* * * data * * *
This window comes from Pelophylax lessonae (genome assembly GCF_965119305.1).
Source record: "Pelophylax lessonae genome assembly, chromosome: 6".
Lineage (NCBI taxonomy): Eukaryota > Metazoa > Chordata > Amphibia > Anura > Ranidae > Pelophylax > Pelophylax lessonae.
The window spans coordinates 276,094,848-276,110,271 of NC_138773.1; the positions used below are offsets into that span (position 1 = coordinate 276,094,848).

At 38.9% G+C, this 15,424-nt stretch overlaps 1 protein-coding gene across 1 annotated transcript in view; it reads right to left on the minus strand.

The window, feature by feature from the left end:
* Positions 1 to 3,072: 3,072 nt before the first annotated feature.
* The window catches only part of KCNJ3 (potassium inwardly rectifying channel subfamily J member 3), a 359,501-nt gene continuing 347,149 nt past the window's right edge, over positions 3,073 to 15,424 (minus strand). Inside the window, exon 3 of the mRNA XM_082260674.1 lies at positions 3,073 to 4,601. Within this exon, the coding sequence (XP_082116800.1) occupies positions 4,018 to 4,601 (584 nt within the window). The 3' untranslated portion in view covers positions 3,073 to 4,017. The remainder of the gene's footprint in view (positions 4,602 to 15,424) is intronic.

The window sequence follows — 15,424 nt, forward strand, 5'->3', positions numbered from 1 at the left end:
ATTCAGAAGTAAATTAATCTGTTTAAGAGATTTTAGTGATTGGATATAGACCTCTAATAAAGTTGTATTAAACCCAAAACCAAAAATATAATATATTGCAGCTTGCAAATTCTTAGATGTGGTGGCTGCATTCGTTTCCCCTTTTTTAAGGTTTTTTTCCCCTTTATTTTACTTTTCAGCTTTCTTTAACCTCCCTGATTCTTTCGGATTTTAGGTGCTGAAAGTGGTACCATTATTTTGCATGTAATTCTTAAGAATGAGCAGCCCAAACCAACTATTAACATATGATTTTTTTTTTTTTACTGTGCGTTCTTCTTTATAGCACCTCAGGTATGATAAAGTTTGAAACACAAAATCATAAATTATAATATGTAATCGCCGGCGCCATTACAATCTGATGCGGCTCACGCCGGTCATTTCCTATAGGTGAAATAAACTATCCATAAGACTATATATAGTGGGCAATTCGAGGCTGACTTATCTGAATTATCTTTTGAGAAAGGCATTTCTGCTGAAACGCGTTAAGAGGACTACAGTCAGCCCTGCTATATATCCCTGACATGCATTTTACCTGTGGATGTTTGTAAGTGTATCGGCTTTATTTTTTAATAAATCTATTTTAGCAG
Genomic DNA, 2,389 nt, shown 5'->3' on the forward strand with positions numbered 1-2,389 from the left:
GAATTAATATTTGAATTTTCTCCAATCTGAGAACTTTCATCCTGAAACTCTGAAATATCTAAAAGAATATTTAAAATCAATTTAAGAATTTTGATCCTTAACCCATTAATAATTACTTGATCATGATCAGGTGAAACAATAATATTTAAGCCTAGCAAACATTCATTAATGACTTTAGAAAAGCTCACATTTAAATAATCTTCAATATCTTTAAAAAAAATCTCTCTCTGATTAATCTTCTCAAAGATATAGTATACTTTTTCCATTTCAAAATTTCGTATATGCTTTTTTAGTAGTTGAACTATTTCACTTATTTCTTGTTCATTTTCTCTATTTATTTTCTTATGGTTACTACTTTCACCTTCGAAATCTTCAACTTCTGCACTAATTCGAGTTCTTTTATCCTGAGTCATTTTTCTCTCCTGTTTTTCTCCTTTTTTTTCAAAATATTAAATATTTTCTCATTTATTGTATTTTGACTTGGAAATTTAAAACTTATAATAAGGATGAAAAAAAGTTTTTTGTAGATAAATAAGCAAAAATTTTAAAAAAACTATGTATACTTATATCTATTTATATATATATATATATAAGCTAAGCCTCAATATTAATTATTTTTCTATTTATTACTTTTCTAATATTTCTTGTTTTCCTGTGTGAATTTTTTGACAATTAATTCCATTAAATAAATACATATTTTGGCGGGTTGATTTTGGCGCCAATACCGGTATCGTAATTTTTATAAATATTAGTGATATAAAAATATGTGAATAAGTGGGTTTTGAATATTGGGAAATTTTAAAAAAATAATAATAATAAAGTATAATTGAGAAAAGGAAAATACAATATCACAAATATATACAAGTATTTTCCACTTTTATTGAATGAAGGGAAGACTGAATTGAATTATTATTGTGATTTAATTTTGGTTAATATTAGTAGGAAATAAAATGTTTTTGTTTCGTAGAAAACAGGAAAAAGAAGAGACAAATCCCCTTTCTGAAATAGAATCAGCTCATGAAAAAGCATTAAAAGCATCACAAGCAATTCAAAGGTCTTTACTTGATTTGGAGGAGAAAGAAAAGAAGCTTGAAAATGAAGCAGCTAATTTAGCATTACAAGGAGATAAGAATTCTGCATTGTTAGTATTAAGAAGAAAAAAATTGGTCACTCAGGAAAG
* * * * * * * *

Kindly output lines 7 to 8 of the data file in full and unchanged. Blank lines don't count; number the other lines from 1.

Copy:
* Positions 1 to 3,072: 3,072 nt before the first annotated feature.
* The window catches only part of KCNJ3 (potassium inwardly rectifying channel subfamily J member 3), a 359,501-nt gene continuing 347,149 nt past the window's right edge, over positions 3,073 to 15,424 (minus strand). Inside the window, exon 3 of the mRNA XM_082260674.1 lies at positions 3,073 to 4,601. Within this exon, the coding sequence (XP_082116800.1) occupies positions 4,018 to 4,601 (584 nt within the window). The 3' untranslated portion in view covers positions 3,073 to 4,017. The remainder of the gene's footprint in view (positions 4,602 to 15,424) is intronic.